Lauriston school in Hackney is a very popular choice in the Victoria Park area. There is a couple of converted schools, now flats, adjacent to to the school that has a curious speight of "to let" signs every year after primary admissions. There is definitely a percentage of people who do what you have said - I have read somewhere that the school now investigate addressees and they have to have been resident for a minimum period - this is only a recent thing though, so a lot of residents have been affected in previous years. There are a local proprietors in the area too that try using their (or relative's in one case) business postcodes and not their home residence to get a place. This school (and other similarly oversubscribed schools no doubt) attracts reasonably affluent people who can afford a second property to rent or buy next door to the school. They either can't get into the private school in the area or see this as neat way of buying getting the 'best' for their offspring. Unfortunately it means that the diversity the area is known for is drowned out by a sea of Boden clones, followed by an unnecessary flood of vehicles as their main address is most probably not within walking distance. Ultimately it makes the area cliquey and pushes the longterm locals (who are entitled to a place), way down the pecking order.

Ursulka Wed 17-Oct-12 11:24:14

abrimfullofkasha, I know one of the buildings you are curious about very well and have messaged you. Only about 4 flats in the building are available for rent (as opposed to owned) and they have had long term renters half of whom do not have children. I have not seen any school tourism in the building, some of the parents even prefer Gatehouse.

SeriousCat Thu 18-Oct-12 21:52:48

Well, I know there's a flat by Currell's that is rented to get a place at Lauriston. Or at least I know that a family rented it to get a reception place this year and another family rented it to get a place last year. I'd expect another family is moving in/has moved in to get a place next year too. The Learning Trust makes noise about stopping this, but I'll be very surprised if they'd ever dare actually do anything about it. Meanwhile long-term local families are being shafted for school places in the local area. The whole system is a bit of a shambles!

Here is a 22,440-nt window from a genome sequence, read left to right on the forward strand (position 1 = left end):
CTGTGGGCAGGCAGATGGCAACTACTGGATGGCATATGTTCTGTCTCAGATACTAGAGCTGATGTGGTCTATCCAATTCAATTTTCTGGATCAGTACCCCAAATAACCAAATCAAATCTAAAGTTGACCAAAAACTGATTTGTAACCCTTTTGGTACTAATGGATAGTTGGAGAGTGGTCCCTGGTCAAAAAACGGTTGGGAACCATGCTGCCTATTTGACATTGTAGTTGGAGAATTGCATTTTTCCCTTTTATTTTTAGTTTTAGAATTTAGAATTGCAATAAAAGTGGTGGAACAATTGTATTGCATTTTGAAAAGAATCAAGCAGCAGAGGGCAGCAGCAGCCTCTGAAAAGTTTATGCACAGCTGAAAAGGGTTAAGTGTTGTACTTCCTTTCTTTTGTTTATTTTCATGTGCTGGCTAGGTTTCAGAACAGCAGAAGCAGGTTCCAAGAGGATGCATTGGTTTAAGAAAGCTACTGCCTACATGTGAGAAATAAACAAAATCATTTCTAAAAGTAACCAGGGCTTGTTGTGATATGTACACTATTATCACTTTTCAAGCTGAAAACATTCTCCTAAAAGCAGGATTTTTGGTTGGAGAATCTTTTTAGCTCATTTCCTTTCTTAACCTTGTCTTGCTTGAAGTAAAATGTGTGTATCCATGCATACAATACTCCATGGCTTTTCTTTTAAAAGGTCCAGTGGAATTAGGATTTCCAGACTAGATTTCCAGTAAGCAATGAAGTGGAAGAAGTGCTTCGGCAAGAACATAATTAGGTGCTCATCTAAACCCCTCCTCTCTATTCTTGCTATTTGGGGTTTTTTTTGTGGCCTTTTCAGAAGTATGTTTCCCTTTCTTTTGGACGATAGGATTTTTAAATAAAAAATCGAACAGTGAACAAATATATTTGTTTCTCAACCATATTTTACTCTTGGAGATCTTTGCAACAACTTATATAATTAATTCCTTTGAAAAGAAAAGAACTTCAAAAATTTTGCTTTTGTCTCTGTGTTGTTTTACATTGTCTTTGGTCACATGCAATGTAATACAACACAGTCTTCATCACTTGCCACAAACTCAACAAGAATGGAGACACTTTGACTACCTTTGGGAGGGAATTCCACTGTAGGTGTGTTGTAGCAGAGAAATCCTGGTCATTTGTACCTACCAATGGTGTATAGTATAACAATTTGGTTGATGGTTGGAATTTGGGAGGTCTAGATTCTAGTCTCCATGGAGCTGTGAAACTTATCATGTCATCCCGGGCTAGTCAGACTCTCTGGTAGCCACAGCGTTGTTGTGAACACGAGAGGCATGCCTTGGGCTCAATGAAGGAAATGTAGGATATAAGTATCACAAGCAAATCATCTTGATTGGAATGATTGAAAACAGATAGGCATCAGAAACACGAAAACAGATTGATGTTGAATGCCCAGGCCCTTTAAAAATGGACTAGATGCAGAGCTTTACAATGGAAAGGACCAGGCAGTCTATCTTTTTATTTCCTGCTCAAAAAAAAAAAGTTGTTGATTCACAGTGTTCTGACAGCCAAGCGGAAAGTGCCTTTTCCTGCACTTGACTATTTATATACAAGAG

CZLYZ Mon 22-Oct-12 21:53:07

This renting locally to get a school place has been going on for years, money talks! It's great for local residents as it pushes up property prices and rental incomes, but makes school admissions locally a major talking point constantly. The smug parents with their eldest child in the school had better watch out if they have subsequently moved further away as it appears to be getting more difficult to get siblings in with geography playing a part in the admissions going forward.

terriblemonty Mon 29-Oct-12 11:33:26

mommyisbest I have a dossier of information on this subject of Laur. School. It has been compiled over last three years of witnessed accounts of suspected or evidenced cheats with the intention of starting a petition, going to the national press, and garnering a group of parents (who have been 'shafted' as a result) to fund an investigative lawyer. If you would like further info please pm me - regards The Learning no Trust good luck there as you may fall on deaf ears, they have been informed of what goes on but evidently turn a blind eye. ursulka there is more than one building close by.

The purpose of our group is to raise more awareness of the admissions process which fails many parents.

GatehousePupil Mon 07-Oct-13 08:18:40